DHL Freight often transports extraordinary freight, but living sharks were also new for the logistics experts. The spectacular passengers survived the 1,320 kilometer ride safe and sound. How do fish get into the aquarium? It’s straightforward for the ordinary hobby fish owner: buy them at the pet store and transport them in a bag filled with water. But if the animals in question are around 1.40 meters long and there are more than 1,000 kilometers of road and the Alps between the starting point and the destination tank, specialists are needed. Specialists such as Tamás Kapczár, Head of Temperature Controlled Operations DHL Freight Hungary, and his employees. The transport contract for the Tropicarium in Budapest was unusual even for the experts: two living sandbar sharks needed to be brought from the Sea Aquarium Antibes in France to the Hungarian capital.
Transportation of temperature-sensitive cargo is part of the everyday life for DHL Freight, but living sharks require a lot of preparation and structural conversions. The basis for the shark transporter was a conventional refrigerated truck, in which two stainless steel tanks with a diameter of 230 centimeters and a height of 1.5 meters were installed. Added to this were technical units such as circulating pumps, skimmers, and oxygenators. To run them, it was necessary to install a mobile 220 V generator on a pallet and secure it inside the vehicle. In addition, an emergency power supply consisting of three truck batteries plus an inverter was assembled in case of possible power failure. An absolute emergency was also taken care of, as a few compressed air cylinders with oxygen were added to the truck. All the equipment was secured to the structural elements of the cargo hold by means of several Euro pallets and metal fixings. The partition wall to the cabin was reinforced with additional vertical steel bars – to protect the drivers, because they finally had two water tanks with five tons each in the back.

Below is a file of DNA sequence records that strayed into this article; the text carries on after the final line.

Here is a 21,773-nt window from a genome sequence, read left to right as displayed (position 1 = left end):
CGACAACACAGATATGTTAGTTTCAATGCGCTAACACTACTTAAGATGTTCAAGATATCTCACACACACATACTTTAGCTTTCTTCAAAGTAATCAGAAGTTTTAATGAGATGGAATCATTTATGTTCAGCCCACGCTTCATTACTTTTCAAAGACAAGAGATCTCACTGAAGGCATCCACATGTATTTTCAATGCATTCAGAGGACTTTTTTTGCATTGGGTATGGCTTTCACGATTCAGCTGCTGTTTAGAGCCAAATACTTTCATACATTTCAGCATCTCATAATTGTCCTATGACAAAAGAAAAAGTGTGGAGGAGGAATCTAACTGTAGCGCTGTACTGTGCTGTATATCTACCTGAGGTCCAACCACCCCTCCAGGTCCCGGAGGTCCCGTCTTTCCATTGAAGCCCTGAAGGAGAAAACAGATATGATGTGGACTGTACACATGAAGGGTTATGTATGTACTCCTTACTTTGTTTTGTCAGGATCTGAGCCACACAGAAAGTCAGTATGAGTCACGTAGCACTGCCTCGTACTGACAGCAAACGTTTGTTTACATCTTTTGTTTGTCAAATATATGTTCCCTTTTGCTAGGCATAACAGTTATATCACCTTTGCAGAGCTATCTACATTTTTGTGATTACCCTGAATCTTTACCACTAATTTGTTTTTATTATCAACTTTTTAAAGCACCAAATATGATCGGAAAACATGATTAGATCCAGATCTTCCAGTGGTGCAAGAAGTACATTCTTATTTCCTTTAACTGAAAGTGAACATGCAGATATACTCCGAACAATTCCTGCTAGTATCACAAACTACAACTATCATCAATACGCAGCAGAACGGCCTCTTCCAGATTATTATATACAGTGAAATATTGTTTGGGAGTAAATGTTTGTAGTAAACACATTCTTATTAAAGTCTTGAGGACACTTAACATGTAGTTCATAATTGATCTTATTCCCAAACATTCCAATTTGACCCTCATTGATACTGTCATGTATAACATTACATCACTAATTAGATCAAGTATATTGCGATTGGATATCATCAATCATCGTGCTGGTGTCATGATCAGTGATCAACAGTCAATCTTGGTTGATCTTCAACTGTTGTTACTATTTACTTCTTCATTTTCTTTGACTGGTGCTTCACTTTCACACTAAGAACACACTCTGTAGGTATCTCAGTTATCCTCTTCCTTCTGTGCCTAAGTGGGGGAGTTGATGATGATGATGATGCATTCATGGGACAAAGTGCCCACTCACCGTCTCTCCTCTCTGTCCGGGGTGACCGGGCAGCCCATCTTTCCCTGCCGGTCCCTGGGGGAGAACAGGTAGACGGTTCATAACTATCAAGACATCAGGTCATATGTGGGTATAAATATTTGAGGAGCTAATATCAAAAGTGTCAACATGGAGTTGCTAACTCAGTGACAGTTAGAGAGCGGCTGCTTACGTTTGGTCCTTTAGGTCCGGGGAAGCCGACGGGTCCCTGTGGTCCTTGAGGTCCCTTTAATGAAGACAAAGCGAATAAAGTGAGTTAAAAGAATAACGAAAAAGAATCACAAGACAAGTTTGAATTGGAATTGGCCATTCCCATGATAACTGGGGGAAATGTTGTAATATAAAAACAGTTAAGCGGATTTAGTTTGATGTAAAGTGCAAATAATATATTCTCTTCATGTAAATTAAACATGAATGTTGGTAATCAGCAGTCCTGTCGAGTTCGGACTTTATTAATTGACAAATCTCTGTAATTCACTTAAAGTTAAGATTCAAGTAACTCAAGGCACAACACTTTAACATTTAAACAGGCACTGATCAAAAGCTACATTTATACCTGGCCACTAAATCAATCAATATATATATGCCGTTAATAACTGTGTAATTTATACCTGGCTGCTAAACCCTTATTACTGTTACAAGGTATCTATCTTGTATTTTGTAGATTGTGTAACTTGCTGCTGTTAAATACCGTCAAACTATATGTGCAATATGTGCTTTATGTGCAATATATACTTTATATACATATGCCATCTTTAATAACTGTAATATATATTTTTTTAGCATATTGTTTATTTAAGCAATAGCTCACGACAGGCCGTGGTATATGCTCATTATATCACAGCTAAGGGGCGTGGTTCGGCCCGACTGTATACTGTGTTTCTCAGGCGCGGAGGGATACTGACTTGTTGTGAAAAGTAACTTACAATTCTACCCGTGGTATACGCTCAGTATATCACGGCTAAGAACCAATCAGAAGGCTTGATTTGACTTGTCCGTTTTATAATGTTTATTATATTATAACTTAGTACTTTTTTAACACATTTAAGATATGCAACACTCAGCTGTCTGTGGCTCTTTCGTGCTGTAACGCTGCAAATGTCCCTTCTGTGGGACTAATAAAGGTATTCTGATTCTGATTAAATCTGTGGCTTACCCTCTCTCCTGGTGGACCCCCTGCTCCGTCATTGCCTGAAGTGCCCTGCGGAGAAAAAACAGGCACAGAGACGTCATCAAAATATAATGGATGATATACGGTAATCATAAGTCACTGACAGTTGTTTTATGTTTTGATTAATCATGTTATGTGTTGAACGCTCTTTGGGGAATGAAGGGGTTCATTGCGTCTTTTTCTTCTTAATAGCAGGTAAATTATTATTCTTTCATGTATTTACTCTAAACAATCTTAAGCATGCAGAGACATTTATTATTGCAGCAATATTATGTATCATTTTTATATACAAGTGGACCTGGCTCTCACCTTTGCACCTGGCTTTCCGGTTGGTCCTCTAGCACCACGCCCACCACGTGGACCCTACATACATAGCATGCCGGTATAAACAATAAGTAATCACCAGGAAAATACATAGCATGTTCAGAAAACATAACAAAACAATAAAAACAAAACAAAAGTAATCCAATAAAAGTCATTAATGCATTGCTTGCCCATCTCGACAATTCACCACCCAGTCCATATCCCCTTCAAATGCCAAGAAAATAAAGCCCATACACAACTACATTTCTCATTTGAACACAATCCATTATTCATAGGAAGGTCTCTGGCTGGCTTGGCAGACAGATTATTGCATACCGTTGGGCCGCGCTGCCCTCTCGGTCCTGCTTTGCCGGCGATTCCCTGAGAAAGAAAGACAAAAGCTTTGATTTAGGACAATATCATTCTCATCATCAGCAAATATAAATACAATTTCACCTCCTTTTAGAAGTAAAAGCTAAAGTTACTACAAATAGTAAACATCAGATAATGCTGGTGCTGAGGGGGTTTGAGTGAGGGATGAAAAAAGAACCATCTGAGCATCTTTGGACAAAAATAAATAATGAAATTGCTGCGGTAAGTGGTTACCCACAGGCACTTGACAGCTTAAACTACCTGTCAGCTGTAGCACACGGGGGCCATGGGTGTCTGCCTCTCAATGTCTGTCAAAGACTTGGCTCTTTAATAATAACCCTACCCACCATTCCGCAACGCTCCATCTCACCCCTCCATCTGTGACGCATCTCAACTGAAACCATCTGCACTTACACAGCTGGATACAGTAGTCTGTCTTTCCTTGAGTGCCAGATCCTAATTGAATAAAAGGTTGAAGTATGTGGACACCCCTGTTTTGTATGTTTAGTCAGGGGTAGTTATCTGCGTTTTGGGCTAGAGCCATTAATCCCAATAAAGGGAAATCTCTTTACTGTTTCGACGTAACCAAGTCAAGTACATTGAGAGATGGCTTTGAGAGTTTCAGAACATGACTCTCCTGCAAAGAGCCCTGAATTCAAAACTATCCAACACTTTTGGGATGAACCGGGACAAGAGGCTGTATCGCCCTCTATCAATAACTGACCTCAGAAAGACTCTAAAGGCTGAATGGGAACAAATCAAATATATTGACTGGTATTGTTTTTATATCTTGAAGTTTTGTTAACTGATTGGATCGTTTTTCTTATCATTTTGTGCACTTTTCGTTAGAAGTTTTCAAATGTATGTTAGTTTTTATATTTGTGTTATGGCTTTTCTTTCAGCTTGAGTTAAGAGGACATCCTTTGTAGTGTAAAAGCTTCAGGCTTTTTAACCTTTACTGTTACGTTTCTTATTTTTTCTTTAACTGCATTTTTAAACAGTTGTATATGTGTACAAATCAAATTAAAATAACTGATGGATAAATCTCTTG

There was also a lot to clarify on the legal side of things. The transport required a special permit from the Hungarian authorities. First of all, the entire truck had to be sterilized in order to obtain it. Additionally, without the acceptance of the entire structure by a veterinarian, the undertaking would literally have fallen into water. But that wasn’t all: the company, vehicle, and drivers themselves still had to be registered in the European TRACES system. This database system is a web-based platform introduced by the European Union that monitors all animal movements within the EU, as well as to and from the EU.
After preparations in Hungary, the truck with two drivers drove to Antibes on the Côte d’Azur. Only there the tanks were filled with seawater and after final checks the two sharks loaded as well. That happened, in a conventional way, using a net and muscle power. So: catch the shark, pull it out of the water, and quickly walk to the tank. Three Tropicarium employees accompanied the special transport on the way to Budapest, checking the water quality and condition of the animals at each stop. The unusual transport covered the 1,320 kilometers in 24 hours. After several days of familiarization, the two animals, named Bonnie and Clyde, have now settled in the Hungarian capital. The expertise of DHL Freight Hungary has spread, as there are already new orders for shark transports from Slovakia to Hungary and Croatia.
The two 1.5 year old animals belong to what’s known as the requiem sharks. The largest and best-known representatives of this genus are tiger sharks, which can grow up to six meters in length. The much smaller sandbar sharks reach a maximum of 240 centimeters, are nocturnal, and live in the area of the continental shelf in depths of up to 280 meters. They occur mainly in the Mediterranean, but also on the coasts of North and Central America, as well as in the western Indian Ocean. The two new inhabitants of the Tropicarium in Budapest – one male and one female – were born in captivity. In nature, the sandbar shark is now endangered by fishing and is on the red list of threatened species.